David Duchovny on the Right Advice at the Wrong Time

Jason O'Dell / Contour by Getty Images

I’ve made so many mistakes. But it is my feeling that you learn from failures, so I welcome them as often as I can.

My favorite mistake occurred when I was 17. I was running for the elevator at my high school when the door shut on my arm. The next thing I knew, I was waking up in the hospital. I had fainted, fallen on my face, and knocked out my two front teeth, so I spent a week in the hospital getting tests on my heart and brain. Everything appeared normal.

While I was in the hospital, the only teacher who visited me was my Latin teacher, who was named Mr. Rogers, of all names. I always thought he didn’t like me, but he came and sat by my hospital bed. He told me, “You know, you don’t have to come back to school so soon.” But I was captain of the basketball team and we were midseason. I didn’t know what he was talking about and wanted to get back as fast as I could.

Then about 10 years later when I was just starting out as an actor, I wasn’t working. One movie I remember wanting really badly and not getting was White Men Can’t Jump, which I auditioned for by playing basketball. I felt like I blew it by walking away from academia and that I should still be doing that instead of going on all these auditions and not getting them.

I couldn’t process what was happening and at one point just fell to my knees and realized that I was overworking myself. I needed to take a step back and breathe a little. Part of being an actor is letting things come about organically as opposed to forcing them.

The incident with Mr. Rogers has always remained an odd moment in my life where I went “Aha!” and just stopped trying to work myself so hard. There’s a great Latin motto, Festina lente, which means “Make haste slowly.” That was the motto he was trying to impart to me. By the time I learned that, Mr. Rogers had died from AIDS and I didn’t have a chance to say, “Hey, I finally get it.” That lesson became the kernel of my directorial debut, House of D, which is about getting advice before you can process it. You want to return once it ripens and thank the person who gave it to you, but by then it’s too late.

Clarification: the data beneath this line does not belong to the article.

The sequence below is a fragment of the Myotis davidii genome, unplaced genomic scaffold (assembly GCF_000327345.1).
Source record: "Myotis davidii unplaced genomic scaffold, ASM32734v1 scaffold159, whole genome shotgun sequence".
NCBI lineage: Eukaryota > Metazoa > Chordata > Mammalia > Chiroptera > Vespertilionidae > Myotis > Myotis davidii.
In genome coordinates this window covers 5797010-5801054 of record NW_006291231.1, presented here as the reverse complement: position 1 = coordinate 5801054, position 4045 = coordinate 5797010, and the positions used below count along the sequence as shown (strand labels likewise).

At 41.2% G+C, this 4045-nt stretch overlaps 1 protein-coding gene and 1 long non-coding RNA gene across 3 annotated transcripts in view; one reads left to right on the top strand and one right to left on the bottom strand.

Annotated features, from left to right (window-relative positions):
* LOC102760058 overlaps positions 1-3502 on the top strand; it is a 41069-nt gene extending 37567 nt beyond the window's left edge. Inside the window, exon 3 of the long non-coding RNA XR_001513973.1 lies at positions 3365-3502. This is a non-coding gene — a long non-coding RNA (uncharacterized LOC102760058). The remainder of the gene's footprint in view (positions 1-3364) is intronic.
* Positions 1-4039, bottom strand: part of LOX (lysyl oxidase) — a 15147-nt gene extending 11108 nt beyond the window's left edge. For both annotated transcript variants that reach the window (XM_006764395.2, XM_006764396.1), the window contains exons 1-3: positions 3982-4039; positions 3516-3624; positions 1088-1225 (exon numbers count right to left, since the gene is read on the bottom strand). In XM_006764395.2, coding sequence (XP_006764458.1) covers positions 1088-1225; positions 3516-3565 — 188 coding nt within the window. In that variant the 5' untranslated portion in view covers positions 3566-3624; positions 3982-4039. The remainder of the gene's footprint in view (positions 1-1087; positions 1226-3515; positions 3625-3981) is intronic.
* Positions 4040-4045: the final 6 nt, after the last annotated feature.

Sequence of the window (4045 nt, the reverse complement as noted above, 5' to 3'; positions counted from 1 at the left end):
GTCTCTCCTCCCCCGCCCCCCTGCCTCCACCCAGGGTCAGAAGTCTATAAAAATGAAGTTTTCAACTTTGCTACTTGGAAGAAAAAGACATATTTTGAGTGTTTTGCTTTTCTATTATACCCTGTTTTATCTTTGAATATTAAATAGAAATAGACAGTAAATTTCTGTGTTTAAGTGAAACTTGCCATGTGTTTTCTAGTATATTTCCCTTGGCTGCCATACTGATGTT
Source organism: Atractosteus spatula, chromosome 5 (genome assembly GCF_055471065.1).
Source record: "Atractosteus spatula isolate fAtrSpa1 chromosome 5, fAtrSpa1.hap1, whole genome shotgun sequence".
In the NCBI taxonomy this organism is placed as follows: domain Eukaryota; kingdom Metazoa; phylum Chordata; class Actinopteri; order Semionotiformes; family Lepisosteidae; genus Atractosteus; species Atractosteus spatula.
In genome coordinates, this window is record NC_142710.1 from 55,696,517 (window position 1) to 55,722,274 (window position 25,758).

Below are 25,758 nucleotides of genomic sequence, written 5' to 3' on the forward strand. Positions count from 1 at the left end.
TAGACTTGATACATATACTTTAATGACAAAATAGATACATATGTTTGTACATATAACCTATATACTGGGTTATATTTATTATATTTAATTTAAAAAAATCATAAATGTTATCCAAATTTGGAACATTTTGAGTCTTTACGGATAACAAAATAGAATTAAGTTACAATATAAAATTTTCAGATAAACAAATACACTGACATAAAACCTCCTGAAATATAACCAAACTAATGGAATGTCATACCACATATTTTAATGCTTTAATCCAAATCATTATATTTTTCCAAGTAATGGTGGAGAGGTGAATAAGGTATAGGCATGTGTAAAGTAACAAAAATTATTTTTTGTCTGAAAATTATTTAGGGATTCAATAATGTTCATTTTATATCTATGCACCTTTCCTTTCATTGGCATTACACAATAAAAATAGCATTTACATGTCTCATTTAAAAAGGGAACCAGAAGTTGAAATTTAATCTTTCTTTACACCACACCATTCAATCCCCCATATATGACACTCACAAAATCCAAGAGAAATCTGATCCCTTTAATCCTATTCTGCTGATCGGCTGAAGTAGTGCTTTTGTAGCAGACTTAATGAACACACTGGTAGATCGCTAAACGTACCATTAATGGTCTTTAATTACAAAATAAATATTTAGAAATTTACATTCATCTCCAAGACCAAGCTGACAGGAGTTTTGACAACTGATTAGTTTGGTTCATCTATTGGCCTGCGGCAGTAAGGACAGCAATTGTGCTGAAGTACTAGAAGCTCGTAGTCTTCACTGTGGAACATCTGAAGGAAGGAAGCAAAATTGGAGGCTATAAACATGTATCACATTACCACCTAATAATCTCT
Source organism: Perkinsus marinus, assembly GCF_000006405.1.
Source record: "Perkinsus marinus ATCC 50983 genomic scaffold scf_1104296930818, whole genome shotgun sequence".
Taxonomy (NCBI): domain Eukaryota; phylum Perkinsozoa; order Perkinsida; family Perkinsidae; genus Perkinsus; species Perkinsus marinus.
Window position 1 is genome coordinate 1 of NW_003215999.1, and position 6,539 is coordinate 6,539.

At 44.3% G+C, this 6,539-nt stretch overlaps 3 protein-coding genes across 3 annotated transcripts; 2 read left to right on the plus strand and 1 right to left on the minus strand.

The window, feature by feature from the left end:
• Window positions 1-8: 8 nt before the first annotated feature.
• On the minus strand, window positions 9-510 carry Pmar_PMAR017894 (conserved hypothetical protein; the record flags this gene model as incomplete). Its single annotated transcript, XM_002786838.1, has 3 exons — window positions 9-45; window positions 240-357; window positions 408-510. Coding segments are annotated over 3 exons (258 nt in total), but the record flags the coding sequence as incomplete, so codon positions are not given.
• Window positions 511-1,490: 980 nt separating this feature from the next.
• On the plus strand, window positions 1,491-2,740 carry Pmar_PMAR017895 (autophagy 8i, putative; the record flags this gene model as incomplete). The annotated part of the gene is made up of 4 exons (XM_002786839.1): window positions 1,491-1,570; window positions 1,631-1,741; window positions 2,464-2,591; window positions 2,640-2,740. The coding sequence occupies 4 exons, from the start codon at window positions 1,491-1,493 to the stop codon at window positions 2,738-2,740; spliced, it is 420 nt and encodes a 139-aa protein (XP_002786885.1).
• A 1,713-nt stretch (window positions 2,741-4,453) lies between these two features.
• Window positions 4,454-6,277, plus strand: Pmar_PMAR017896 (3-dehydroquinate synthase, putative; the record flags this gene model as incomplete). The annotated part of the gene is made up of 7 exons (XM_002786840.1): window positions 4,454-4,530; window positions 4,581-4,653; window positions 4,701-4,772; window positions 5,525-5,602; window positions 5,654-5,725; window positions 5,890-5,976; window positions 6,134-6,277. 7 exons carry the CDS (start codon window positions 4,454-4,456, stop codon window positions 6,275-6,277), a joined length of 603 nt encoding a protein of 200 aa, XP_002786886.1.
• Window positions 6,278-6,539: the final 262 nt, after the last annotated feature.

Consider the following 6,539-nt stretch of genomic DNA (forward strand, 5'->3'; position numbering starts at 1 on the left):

When I say I understand Mr. Rogers’s advice, it doesn’t always mean I heed it. One way I think I’ve incorporated those words in my work is the sense of relaxation I have. Every day I try to do breathing exercises, meditation, and yoga. These things sound awfully cliché, but they help me slow down and try to point to a truth.

If you’ve experienced moments of letting go, mistakes happen, but in this business there’s a fine line between trying hard and letting go. My favorite parts of work as an actor and a director are those unplanned mistakes that do happen, because it’s like catching lightning in a bottle. It’s the best part of what we do.

Interview By Marlow Stern

Career Arc


Gets into an elevator mishap, receives sage advice from his Latin teacher.


Becomes frustrated as a struggling actor and remembers his teacher’s advice.


Begins starring in the breakout sci-fi TV series The X-Files.


Wins a Golden Globe (his second) for the role of Hank Moody on Californication.


Portrays a wise man in the indie comedy Goats, in theaters Aug. 10.

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